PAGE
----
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Assassin’s Creed IV: Black Flag
  • Composed by Brian Tyler
  • Ubisoft Music / 2013 / 102m

The latest instalment in the popular video game franchise, Assassin’s Creed IV: Black Flag sees the player travel back on the high seas to the time of the pirates (Caribbean, not Somali).  Despite its title, it’s actually the tenth game in the franchise (different games having been released for different consoles).  The first three games in the mainstream series were scored by Jesper Kyd and he was joined on the fourth by Lorne Balfe; this time round, the ever-busy Brian Tyler provides the music (does the guy ever sleep!?)  Perhaps not surprisingly, its high seas musical inspiration comes not from Erich Wolfgang Korngold but from Klaus Badelt and Hans Zimmer.  As often seems to be the case with his music these days, Tyler’s score is essentially a brilliantly-orchestrated, expensive-sounding version of the Remote Control sound.  The jaunty main theme isn’t that far away from the lively jig in the first Pirates of the Caribbean score; another theme (introduced in “In This World or the One Below”) has a bass pattern not unlike that in the second Pirates score’s “The Kraken”.

The entertaining music is largely action-based, only occasionally pausing for breath, and it’s very enjoyable stuff.  Even when it does take a breather there’s still quality: I love the raw emotion of the pared-down “Fare Thee Well”.  The problem is there’s so much of it – there are animals that have gestation periods shorter than this album.  Everyone always moans when I mention anything like that, but seriously, it hampers this.  There’s a solid core of material, but the tone is never-changing, and it doesn’t take long before it all just starts sounding the same (and there’s some material that’s probably absolutely fine in the game but really isn’t very interesting away from it).  Chop an hour off and you could have a good album here: not one of Tyler’s best perhaps, but there’s some excellent action/adventure material and some stylish contemporary music for the sequences set in the modern day which could almost certainly be turned into a solid 3.5-star album.  It could have widespread appeal, both to the Remote Control fans and to those who like music with more orchestral chops.  But how many people will ever make it to the end of the album?  It just gets boring.  Such a shame.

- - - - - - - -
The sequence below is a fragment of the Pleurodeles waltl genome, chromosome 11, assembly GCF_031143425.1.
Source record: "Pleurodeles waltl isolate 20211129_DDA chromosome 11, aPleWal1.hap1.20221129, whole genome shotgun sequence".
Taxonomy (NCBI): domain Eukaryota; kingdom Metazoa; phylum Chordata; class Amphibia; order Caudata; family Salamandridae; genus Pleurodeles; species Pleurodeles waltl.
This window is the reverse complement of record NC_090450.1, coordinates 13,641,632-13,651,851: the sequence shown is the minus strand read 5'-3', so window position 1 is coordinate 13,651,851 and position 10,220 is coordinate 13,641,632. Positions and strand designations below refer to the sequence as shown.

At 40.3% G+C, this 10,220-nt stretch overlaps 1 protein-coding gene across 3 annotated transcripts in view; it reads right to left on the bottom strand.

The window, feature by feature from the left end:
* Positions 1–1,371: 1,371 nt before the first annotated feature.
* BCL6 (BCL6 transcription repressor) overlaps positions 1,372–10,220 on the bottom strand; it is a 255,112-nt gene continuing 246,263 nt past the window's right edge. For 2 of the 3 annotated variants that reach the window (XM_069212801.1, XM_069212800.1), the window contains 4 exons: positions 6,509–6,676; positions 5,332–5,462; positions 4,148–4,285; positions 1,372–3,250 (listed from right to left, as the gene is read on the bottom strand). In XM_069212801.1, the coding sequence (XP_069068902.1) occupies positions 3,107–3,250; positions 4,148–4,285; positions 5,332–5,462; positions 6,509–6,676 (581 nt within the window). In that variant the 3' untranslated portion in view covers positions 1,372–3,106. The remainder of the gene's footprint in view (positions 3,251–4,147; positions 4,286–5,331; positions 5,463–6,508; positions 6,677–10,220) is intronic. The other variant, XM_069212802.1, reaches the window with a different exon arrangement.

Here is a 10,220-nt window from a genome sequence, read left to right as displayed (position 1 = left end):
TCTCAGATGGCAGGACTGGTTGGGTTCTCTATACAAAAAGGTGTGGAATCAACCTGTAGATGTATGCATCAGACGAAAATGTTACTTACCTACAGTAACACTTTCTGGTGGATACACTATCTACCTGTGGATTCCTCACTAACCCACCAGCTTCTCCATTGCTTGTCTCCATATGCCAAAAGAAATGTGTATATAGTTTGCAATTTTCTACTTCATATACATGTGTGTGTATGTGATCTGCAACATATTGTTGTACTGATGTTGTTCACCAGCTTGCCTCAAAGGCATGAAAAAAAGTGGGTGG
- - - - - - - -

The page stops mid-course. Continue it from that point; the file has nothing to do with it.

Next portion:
Rating: ** 1/2 | |

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  1. Jens (Reply) on Saturday 4 January, 2014 at 23:49

    Having just finished this game, I thought the score was effective in context, and also a lot more intricate and interesting than, say, the Pirates of the Caribbean scores (save the surprisingly great At World’s End, of course). That said, I’m generally not a fan of the direction “pirate music” has taken since PotC. Why the hell did THAT score of all things have to be a trend-setter?

    At the very least Bear McCreary is taking this style in an interesting direction with his music to Black Sails. I like his pared down, demented jig for that show very much. Inspired use of the hurdy-gurdy.

    • James Southall (Reply) on Sunday 5 January, 2014 at 00:09

      I’m looking forward to hearing what McCreary does with that. He’s good.

  2. Andre (Reply) on Wednesday 7 January, 2015 at 13:08

    “But how many people will ever make it to the end of the album?”
    According to my iTunes, I have reached the end of the album 14 times.

    I understand where your coming from where some parts seem repetitive and the tone is never-changing but this is for a game that needs a theme/tone and I think Brian played it well. There are 34 songs on the album and to make every song unique seems a bit much.